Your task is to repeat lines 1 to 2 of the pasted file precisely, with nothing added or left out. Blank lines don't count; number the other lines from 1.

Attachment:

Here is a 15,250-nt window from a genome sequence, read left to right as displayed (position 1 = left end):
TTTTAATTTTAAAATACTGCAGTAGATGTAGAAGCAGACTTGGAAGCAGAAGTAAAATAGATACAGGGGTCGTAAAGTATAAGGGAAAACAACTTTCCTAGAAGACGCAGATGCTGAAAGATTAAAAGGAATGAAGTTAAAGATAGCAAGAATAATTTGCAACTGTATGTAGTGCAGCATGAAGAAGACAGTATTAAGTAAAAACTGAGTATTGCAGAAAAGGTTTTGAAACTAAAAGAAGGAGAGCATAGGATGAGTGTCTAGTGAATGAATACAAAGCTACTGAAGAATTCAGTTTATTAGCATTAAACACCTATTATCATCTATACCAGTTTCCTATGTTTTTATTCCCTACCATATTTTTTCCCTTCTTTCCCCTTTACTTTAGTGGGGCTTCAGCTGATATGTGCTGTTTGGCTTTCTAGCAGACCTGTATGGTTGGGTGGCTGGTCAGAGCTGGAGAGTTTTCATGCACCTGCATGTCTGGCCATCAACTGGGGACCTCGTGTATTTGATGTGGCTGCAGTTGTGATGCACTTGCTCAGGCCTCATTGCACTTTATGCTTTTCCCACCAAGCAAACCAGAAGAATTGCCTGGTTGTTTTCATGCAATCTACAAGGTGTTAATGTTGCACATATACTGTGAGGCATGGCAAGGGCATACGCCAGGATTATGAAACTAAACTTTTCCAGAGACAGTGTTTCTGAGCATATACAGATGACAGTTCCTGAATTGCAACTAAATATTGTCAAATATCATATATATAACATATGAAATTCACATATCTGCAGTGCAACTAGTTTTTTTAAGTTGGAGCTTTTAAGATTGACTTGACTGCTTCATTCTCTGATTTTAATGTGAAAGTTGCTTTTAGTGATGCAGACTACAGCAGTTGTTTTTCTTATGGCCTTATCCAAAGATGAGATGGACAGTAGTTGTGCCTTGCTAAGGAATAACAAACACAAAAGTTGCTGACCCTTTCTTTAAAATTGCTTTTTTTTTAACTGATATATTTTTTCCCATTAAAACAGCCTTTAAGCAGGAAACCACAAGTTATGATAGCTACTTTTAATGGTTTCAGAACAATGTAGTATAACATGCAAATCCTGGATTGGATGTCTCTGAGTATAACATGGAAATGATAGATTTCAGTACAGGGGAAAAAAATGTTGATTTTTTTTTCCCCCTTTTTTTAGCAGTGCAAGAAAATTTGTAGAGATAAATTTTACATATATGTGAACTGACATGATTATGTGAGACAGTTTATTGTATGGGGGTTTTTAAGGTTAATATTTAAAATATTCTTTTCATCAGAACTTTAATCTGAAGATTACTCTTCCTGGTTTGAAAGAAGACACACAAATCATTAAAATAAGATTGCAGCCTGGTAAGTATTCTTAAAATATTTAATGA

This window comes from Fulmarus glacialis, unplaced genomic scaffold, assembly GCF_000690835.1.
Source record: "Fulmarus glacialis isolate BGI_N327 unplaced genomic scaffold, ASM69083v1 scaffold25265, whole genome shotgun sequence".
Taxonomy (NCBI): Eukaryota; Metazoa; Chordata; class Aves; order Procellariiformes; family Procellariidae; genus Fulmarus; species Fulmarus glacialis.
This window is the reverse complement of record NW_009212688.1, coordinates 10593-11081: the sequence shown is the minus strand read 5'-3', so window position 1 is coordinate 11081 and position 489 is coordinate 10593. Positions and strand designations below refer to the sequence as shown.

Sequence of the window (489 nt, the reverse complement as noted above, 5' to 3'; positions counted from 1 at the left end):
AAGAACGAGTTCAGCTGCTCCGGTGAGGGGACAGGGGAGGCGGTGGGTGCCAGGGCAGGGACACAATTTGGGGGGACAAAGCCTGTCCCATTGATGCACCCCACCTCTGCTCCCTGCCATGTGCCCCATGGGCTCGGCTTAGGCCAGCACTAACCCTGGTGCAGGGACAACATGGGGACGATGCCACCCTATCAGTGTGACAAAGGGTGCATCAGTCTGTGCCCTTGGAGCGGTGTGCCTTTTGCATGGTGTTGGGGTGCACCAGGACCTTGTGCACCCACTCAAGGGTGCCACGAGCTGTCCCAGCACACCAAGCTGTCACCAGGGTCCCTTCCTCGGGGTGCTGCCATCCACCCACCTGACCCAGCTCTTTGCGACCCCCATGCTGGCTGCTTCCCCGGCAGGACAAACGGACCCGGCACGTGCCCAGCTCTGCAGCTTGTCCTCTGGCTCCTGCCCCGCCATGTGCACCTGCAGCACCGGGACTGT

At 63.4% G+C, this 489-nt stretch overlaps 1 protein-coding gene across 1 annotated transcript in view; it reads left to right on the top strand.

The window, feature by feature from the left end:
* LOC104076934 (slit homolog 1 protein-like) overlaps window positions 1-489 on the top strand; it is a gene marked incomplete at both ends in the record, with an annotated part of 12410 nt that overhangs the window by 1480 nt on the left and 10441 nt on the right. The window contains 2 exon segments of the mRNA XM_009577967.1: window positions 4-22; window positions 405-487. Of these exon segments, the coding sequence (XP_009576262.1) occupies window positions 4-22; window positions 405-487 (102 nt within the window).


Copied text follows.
Here is a 15,250-nt window from a genome sequence, read left to right as displayed (position 1 = left end):
TTTTAATTTTAAAATACTGCAGTAGATGTAGAAGCAGACTTGGAAGCAGAAGTAAAATAGATACAGGGGTCGTAAAGTATAAGGGAAAACAACTTTCCTAGAAGACGCAGATGCTGAAAGATTAAAAGGAATGAAGTTAAAGATAGCAAGAATAATTTGCAACTGTATGTAGTGCAGCATGAAGAAGACAGTATTAAGTAAAAACTGAGTATTGCAGAAAAGGTTTTGAAACTAAAAGAAGGAGAGCATAGGATGAGTGTCTAGTGAATGAATACAAAGCTACTGAAGAATTCAGTTTATTAGCATTAAACACCTATTATCATCTATACCAGTTTCCTATGTTTTTATTCCCTACCATATTTTTTCCCTTCTTTCCCCTTTACTTTAGTGGGGCTTCAGCTGATATGTGCTGTTTGGCTTTCTAGCAGACCTGTATGGTTGGGTGGCTGGTCAGAGCTGGAGAGTTTTCATGCACCTGCATGTCTGGCCATCAACTGGGGACCTCGTGTATTTGATGTGGCTGCAGTTGTGATGCACTTGCTCAGGCCTCATTGCACTTTATGCTTTTCCCACCAAGCAAACCAGAAGAATTGCCTGGTTGTTTTCATGCAATCTACAAGGTGTTAATGTTGCACATATACTGTGAGGCATGGCAAGGGCATACGCCAGGATTATGAAACTAAACTTTTCCAGAGACAGTGTTTCTGAGCATATACAGATGACAGTTCCTGAATTGCAACTAAATATTGTCAAATATCATATATATAACATATGAAATTCACATATCTGCAGTGCAACTAGTTTTTTTAAGTTGGAGCTTTTAAGATTGACTTGACTGCTTCATTCTCTGATTTTAATGTGAAAGTTGCTTTTAGTGATGCAGACTACAGCAGTTGTTTTTCTTATGGCCTTATCCAAAGATGAGATGGACAGTAGTTGTGCCTTGCTAAGGAATAACAAACACAAAAGTTGCTGACCCTTTCTTTAAAATTGCTTTTTTTTTAACTGATATATTTTTTCCCATTAAAACAGCCTTTAAGCAGGAAACCACAAGTTATGATAGCTACTTTTAATGGTTTCAGAACAATGTAGTATAACATGCAAATCCTGGATTGGATGTCTCTGAGTATAACATGGAAATGATAGATTTCAGTACAGGGGAAAAAAATGTTGATTTTTTTTTCCCCCTTTTTTTAGCAGTGCAAGAAAATTTGTAGAGATAAATTTTACATATATGTGAACTGACATGATTATGTGAGACAGTTTATTGTATGGGGGTTTTTAAGGTTAATATTTAAAATATTCTTTTCATCAGAACTTTAATCTGAAGATTACTCTTCCTGGTTTGAAAGAAGACACACAAATCATTAAAATAAGATTGCAGCCTGGTAAGTATTCTTAAAATATTTAATGA